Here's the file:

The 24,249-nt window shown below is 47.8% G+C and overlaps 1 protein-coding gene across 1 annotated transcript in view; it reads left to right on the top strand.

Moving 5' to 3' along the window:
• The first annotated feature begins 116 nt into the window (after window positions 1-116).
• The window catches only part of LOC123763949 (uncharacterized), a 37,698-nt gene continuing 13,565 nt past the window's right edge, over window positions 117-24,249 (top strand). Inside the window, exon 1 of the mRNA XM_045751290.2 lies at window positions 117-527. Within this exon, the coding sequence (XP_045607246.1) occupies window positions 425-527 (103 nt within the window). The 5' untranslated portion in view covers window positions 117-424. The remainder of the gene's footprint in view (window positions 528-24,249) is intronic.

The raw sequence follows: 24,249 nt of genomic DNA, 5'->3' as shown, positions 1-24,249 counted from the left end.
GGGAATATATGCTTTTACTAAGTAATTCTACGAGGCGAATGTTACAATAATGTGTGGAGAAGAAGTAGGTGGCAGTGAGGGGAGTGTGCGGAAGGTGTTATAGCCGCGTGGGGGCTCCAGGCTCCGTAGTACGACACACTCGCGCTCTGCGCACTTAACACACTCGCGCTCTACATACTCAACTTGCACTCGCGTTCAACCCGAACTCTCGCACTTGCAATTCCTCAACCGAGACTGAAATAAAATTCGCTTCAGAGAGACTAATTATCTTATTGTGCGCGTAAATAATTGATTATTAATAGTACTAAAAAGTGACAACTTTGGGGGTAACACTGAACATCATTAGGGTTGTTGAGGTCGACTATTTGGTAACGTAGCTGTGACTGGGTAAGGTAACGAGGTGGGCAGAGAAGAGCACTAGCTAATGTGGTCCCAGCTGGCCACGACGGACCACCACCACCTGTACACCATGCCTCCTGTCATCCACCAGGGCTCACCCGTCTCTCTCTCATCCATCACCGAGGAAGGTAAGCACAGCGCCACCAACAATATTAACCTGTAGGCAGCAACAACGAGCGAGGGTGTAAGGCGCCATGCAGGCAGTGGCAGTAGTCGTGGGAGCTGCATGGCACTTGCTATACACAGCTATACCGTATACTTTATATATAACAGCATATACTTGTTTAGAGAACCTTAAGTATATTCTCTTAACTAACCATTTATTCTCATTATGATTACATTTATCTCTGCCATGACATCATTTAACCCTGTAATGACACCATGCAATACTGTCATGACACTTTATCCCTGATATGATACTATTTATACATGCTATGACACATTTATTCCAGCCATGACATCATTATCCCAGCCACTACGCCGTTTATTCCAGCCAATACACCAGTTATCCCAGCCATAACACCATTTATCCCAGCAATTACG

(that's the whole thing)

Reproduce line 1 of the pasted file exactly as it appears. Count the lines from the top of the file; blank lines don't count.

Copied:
The 24,249-nt window shown below is 47.8% G+C and overlaps 1 protein-coding gene across 1 annotated transcript in view; it reads left to right on the top strand.